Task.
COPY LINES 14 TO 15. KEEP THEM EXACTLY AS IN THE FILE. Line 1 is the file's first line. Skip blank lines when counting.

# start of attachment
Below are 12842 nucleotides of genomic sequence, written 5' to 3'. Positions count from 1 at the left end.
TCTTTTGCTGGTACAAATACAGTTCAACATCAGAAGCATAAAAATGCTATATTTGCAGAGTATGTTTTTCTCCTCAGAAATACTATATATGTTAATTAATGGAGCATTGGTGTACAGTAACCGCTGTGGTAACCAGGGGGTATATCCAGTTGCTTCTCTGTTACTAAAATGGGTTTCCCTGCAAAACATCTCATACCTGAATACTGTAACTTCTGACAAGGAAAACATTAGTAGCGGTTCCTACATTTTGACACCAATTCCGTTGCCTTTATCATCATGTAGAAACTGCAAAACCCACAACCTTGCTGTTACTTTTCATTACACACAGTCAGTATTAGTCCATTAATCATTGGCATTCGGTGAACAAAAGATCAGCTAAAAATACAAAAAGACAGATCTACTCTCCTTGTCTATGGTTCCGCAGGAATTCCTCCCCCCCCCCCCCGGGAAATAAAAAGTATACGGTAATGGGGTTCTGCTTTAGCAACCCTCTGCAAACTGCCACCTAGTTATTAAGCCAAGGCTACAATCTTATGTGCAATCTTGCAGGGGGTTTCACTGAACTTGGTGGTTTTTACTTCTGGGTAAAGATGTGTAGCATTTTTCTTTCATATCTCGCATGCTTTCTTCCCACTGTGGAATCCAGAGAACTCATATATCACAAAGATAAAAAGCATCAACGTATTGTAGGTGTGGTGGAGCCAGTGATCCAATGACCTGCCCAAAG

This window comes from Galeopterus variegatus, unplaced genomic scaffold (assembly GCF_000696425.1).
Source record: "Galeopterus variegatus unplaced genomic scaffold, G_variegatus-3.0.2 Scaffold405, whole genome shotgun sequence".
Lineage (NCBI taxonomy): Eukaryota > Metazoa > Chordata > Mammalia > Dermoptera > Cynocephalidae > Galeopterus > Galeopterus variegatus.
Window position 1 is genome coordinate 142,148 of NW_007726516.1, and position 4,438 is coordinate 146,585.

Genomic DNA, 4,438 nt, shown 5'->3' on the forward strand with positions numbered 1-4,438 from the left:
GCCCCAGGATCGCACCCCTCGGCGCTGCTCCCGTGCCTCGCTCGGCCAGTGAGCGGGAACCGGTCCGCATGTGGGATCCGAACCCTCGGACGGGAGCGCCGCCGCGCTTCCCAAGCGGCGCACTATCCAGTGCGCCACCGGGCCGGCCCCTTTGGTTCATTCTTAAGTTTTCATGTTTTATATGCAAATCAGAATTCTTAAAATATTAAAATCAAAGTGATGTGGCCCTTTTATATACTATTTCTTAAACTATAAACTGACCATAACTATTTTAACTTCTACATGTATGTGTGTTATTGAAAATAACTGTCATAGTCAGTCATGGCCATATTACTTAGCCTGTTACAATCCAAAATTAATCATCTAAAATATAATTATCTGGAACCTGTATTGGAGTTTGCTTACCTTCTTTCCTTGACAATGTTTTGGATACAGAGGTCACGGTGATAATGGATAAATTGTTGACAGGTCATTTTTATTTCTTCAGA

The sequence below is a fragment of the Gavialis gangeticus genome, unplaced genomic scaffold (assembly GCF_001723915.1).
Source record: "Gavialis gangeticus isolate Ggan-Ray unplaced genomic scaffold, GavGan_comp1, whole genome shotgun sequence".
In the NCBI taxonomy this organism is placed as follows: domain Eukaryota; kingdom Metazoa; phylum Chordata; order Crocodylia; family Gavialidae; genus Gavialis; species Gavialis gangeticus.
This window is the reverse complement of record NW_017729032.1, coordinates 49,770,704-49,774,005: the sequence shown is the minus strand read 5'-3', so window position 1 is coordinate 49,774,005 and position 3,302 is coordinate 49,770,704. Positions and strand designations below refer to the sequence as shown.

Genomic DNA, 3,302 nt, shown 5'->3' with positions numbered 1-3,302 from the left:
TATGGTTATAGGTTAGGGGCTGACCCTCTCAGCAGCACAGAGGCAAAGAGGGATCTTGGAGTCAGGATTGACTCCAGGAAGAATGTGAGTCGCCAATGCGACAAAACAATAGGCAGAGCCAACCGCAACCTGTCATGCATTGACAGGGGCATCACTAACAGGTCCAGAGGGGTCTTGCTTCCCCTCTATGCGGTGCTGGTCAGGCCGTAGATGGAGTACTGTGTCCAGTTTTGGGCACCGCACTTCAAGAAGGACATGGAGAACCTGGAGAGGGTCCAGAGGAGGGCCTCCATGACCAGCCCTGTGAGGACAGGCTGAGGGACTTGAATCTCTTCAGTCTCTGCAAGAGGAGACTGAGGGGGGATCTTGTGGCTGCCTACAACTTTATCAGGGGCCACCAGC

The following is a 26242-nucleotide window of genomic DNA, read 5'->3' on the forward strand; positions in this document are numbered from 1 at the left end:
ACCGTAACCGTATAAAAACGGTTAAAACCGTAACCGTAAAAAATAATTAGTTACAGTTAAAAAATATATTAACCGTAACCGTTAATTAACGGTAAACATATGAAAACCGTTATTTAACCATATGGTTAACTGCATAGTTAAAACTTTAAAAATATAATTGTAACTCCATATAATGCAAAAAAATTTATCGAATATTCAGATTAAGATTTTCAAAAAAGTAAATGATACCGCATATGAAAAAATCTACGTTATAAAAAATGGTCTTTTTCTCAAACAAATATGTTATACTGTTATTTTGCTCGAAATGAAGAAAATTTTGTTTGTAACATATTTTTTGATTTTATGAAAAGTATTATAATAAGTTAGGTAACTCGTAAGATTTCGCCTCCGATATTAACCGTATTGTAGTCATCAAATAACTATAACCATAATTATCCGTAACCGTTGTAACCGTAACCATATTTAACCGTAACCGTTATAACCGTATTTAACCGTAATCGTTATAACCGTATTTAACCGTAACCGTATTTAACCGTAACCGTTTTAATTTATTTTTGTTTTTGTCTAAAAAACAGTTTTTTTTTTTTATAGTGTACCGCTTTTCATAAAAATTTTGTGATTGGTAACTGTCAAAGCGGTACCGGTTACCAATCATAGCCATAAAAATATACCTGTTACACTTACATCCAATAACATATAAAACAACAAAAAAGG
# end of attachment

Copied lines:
TATGGTTATAGGTTAGGGGCTGACCCTCTCAGCAGCACAGAGGCAAAGAGGGATCTTGGAGTCAGGATTGACTCCAGGAAGAATGTGAGTCGCCAATGCGACAAAACAATAGGCAGAGCCAACCGCAACCTGTCATGCATTGACAGGGGCATCACTAACAGGTCCAGAGGGGTCTTGCTTCCCCTCTATGCGGTGCTGGTCAGGCCGTAGATGGAGTACTGTGTCCAGTTTTGGGCACCGCACTTCAAGAAGGACATGGAGAACCTGGAGAGGGTCCAGAGGAGGGCCTCCATGACCAGCCCTGTGAGGACAGGCTGAGGGACTTGAATCTCTTCAGTCTCTGCAAGAGGAGACTGAGGGGGGATCTTGTGGCTGCCTACAACTTTATCAGGGGCCACCAGC

The following is a 26242-nucleotide window of genomic DNA, read 5'->3' on the forward strand; positions in this document are numbered from 1 at the left end: